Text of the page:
Physical activity participation and postconcussive symptom severity were rated using standardized questionnaires in the ED and at days 7 and 28 postinjury. PPCS (≥3 new or worsening symptoms on the Post-Concussion Symptom Inventory) was assessed at 28 days postenrollment. Early physical activity and PPCS relationships were examined by unadjusted analysis, 1:1 propensity score matching, and inverse probability of treatment weighting (IPTW). Sensitivity analyses examined patients (≥3 symptoms) at day 7.


Among 2413 participants who completed the primary outcome and exposure, (mean [SD] age, 11.77 [3.35] years; 1205 [39.3%] females), PPCS at 28 days occurred in 733 (30.4%); 1677 (69.5%) participated in early physical activity including light aerobic exercise (n = 795 [32.9%]), sport-specific exercise (n = 214 [8.9%]), noncontact drills (n = 143 [5.9%]), full-contact practice (n = 106 [4.4%]), or full competition (n = 419 [17.4%]), whereas 736 (30.5%) had no physical activity. On unadjusted analysis, early physical activity participants had lower risk of PPCS than those with no physical activity (24.6% vs 43.5%; Absolute risk difference [ARD], 18.9% [95% CI,14.7%-23.0%]). Early physical activity was associated with lower PPCS risk on propensity score matching (n = 1108 [28.7% for early physical activity vs 40.1% for no physical activity]; ARD, 11.4% [95% CI, 5.8%-16.9%]) and on inverse probability of treatment weighting analysis (n = 2099; relative risk [RR], 0.74 [95% CI, 0.65-0.84]; ARD, 9.7% [95% CI, 5.7%-13.7%]). Among only patients symptomatic at day 7 (n = 803) compared with those who reported no physical activity (n = 584; PPCS, 52.9%), PPCS rates were lower for participants of light aerobic activity (n = 494 [46.4%]; ARD, 6.5% [95% CI, 5.7%-12.5%]), moderate activity (n = 176 [38.6%]; ARD, 14.3% [95% CI, 5.9%-22.2%]), and full-contact activity (n = 133 [36.1%]; ARD, 16.8% [95% CI, 7.5%-25.5%]). No significant group difference was observed on propensity-matched analysis of this subgroup (n = 776 [47.2% vs 51.5%]; ARD, 4.4% [95% CI, −2.6% to 11.3%]).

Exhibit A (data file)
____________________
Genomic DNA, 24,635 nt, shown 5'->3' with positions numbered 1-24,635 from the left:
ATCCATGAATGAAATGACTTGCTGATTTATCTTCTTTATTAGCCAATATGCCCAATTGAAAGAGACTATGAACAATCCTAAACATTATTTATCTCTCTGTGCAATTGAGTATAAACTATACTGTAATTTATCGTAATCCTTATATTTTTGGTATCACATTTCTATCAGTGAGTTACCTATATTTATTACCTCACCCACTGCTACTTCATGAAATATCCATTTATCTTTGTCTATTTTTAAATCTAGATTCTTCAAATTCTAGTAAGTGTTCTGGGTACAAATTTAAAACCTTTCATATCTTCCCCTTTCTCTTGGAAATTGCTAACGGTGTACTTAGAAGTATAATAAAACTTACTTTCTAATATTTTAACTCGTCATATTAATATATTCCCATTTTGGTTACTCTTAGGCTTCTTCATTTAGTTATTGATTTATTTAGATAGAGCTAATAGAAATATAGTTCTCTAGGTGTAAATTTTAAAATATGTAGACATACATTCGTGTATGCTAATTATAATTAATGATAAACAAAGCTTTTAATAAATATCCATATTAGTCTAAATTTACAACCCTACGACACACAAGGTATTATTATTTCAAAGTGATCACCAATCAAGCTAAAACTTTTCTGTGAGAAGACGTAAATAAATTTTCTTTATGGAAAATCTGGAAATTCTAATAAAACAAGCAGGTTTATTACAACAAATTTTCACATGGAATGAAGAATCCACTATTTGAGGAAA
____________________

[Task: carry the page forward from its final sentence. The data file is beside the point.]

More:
Conclusions and Relevance

Among participants aged 5 to 18 years with acute concussion, physical activity within 7 days of acute injury compared with no physical activity was associated with reduced risk of PPCS at 28 days. A well-designed randomized clinical trial is needed to determine the benefits of early physical activity following concussion.

Sunday, January 29, 2017

Split Brain Research Fails to Replicate Different Hemisphere Awareness After Corpus Callosotomy

According to the Nobel-prize-winning work in the 1960's by Sperry and Gazzaniga, after the two cerebral hemisphere are cut by callosotomy (a surgery sometimes done for intractable epilepsy), a person seeing an object in one visual field can signal seeing it with the hand on that side, but not with the hand on the other side, which will respond as if no object was seen.

I'd heard several tales in more recent years from neuropsychologists just out of university training of how researchers at their institutions were failing to replicate those classic results. This was usually attributed to variations in the surgery performed, as well as the fact the posterior commissure was usually left intact.

However, in a recent issue of Brain, Pinto and colleagues below report they have systematically re-studied many of the patients from these surgeries and are showing that a single awareness persists in such subjects-- exactly as the persons who had the surgery (I've seen three since the 1990's) themselves will tell you, if you ask them :).

What improved over the decades? Perhaps they got better at re-routing the interrupted communications. Did the subjects ever have more than one center of consciousness? Probably no more than we do when we split our attention between simultaneous tasks.



Split brain: divided perception but undivided consciousness

Yair Pinto David A. Neville Marte Otten Paul M. Corballis Victor A. F. Lamme Edward H. F de Haan Nicoletta Foschi Mara Fabri

Brain (2017) aww358. DOI:

Published: 24 January 2017